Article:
1. As experts in international project management. Chinese state-owned enterprises in particular will need advice and guidance on how best to navigate local laws, regulations and business environments. Some companies are already creating advisory services to provide project management services based on their core capabilities.
  2. As partners in engineering, procurement and construction. These can enable a company to gain not only access to new markets along BRI routes, but also credibility within the Chinese domestic market.
  3. As investors, either by co-investing with Chinese players or by investing in partnership with existing financial instruments related to the BRI.
  4. As suppliers – especially of advanced construction equipment and cutting-edge solutions.
  5. As operators of new facilities. Chinese firms may need help managing stakeholders across multiple regions.
  6. As sellers of assets. Companies can divest assets to Chinese or local enterprises along the BRI routes to generate financing and access to markets.

How is risk managed in BRI projects?

Nervousness about the future viability of some of the projects is causing many in Beijing to look again at feasibility and future costs and benefits of projects. Risk management is now, according to Chatham House, the order of the day.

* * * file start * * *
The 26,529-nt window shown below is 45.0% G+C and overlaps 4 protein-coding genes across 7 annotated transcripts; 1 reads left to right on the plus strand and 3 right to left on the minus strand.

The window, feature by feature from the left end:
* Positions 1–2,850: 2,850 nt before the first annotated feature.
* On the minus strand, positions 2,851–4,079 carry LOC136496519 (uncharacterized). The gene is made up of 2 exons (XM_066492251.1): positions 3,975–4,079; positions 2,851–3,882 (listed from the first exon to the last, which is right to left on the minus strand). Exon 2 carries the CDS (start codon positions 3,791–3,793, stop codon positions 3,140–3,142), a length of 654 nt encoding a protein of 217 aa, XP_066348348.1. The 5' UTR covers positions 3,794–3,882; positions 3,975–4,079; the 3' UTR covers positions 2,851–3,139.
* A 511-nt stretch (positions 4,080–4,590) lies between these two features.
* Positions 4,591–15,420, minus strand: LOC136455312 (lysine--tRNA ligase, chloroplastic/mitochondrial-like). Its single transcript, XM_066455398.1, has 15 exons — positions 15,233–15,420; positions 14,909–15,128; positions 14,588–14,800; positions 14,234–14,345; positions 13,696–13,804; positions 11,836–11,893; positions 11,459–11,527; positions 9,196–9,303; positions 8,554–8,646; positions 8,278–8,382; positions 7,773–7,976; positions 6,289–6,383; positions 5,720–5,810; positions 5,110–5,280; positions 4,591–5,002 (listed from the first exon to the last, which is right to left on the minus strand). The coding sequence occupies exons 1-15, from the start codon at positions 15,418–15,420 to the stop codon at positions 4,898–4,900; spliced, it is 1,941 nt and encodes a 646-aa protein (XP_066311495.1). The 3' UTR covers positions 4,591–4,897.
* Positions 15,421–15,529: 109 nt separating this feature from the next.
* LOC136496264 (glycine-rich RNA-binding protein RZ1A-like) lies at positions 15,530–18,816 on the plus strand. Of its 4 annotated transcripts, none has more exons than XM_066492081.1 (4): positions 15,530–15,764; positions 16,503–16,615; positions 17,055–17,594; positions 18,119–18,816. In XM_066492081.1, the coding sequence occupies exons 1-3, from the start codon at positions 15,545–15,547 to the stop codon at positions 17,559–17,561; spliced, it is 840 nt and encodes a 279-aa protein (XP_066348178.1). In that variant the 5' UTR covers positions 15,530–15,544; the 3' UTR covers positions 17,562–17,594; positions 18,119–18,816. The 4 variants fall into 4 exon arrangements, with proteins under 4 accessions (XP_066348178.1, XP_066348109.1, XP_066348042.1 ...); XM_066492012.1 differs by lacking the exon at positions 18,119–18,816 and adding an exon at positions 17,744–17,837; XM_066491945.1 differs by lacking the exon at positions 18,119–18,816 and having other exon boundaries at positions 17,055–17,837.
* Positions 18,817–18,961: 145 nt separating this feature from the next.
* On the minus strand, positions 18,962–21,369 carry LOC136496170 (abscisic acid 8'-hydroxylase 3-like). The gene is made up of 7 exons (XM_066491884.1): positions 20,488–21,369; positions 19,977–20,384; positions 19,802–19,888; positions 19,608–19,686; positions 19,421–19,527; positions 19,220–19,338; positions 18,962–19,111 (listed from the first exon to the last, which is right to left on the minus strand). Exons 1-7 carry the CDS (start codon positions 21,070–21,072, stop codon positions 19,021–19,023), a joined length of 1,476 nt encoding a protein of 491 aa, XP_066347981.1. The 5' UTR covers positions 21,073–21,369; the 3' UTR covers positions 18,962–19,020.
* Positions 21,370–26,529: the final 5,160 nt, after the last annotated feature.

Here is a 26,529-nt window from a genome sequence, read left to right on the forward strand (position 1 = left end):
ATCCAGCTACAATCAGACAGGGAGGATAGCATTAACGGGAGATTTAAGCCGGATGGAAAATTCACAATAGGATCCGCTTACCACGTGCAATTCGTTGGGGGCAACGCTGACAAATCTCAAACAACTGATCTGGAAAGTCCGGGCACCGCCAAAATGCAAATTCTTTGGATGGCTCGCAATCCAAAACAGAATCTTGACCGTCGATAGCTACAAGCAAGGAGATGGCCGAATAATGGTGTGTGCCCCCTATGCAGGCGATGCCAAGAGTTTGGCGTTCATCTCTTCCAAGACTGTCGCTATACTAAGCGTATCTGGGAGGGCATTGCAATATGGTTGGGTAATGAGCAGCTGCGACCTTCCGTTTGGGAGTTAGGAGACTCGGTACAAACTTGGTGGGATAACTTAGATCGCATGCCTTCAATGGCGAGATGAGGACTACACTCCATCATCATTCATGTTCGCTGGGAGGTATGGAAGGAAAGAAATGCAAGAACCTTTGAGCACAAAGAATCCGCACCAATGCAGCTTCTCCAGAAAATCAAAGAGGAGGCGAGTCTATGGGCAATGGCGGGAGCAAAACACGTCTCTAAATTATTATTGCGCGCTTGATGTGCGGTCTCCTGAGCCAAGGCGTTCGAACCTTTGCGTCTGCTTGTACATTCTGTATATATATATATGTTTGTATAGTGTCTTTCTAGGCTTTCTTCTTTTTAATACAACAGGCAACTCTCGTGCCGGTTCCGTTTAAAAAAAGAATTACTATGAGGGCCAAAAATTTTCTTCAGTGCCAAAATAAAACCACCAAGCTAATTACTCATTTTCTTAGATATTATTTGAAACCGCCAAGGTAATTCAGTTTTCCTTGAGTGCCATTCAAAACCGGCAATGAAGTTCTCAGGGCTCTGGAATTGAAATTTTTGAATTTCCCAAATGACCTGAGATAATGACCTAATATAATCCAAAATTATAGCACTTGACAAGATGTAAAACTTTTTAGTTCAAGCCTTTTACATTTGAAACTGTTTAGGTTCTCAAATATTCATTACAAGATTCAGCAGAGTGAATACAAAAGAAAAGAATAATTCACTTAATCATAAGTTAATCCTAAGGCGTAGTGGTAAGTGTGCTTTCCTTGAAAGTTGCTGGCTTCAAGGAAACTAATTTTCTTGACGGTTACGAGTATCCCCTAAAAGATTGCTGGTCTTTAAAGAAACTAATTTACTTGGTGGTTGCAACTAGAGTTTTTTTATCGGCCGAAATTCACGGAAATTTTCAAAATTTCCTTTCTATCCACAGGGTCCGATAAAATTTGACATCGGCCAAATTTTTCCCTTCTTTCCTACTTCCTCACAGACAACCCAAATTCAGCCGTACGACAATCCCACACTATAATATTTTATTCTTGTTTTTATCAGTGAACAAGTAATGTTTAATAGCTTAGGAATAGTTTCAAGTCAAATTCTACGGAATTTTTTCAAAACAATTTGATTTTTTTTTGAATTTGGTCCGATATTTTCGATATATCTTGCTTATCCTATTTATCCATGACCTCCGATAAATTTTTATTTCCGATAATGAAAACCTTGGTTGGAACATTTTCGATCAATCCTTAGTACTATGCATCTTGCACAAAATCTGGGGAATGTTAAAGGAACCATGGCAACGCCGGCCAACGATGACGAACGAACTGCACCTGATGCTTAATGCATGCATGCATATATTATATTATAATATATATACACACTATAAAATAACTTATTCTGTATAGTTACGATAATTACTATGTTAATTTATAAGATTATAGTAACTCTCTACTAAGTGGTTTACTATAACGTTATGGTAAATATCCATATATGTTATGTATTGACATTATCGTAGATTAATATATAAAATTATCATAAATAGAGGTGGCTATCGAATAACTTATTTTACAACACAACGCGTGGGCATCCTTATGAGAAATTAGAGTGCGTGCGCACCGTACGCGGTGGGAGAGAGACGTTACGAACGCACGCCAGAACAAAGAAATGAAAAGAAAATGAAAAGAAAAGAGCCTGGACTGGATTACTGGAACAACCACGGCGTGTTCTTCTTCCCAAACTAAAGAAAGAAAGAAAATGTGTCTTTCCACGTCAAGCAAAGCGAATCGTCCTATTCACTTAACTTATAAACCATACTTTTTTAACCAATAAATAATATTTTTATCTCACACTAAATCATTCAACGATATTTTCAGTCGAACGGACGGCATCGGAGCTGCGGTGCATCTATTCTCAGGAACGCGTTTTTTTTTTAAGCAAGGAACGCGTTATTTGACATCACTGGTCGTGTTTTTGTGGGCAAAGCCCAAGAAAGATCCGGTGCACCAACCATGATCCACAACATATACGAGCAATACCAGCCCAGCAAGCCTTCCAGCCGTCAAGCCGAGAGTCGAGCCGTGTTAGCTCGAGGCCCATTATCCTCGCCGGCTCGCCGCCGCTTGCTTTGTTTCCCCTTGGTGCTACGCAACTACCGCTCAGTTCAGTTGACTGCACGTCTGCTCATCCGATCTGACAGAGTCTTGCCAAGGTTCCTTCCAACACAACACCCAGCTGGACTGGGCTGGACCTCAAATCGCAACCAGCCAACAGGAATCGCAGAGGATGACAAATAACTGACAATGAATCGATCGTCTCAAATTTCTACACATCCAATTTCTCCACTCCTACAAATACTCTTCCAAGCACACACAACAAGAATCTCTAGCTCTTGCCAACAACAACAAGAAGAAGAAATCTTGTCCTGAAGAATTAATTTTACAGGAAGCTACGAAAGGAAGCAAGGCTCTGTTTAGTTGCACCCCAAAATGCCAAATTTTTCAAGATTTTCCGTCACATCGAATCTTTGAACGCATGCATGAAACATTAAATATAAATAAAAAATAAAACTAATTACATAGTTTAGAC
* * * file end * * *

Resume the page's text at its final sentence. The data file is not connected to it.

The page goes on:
For companies getting involved, that means a BRI project is far from a risk-free proposition, underwritten by China with no questions asked. The host states bear much of the risk, but participating companies will increasingly be responsible for engagement with local communities, delivering on time and to budget – working often with Chinese contractors expecting high levels of efficiency – and working with third-party stakeholders such as banks and insurers.

The association of the BRI with ‘Xi Jinping thought’ suggests that Chinese companies are being encouraged to focus on quality growth and profitability, not just growth at any cost. Further, the BRI’s association with global funding entities such as the World Bank and the Asian Development Bank demonstrates its commercial focus.

And as projects start to come to fruition, more questions are now being asked about issues such as environmental risk

Tips on getting involved in the BRI

PwC’s Wijeratne and Rathbone point out that a joint venture with a Chinese company is the norm for these projects. Companies should build good relationships, not only in China, but also along the BRI path, with commercial partners and governments. Here are their six strategies that for success:

  1. Evaluate the project, but also the maturity of the economic corridor – the ecosystem might need to deliver assets such as power, ports and roads.
  2. Evaluate supporting facilities – infrastructure, but also local workforce skills and capabilities for the project roll-out and future operation.
  3. Consider how a project fits into your portfolio – delivering against your capabilities, risk profile and other infrastructure projects.
  4. Choose the right local partners. Mutual trust and respect are needed to manage the inevitable challenges and crises.
  5. Adopt a risk-sharing approach. Project owners may carry the cost of some of the equipment or agree to a revenue-sharing model.
  6. Develop contingency strategies. Plan for disruptions. Establish an exit strategy and learn from each engagement.

APM members can read the full article in the winter edition of PwC Singapore.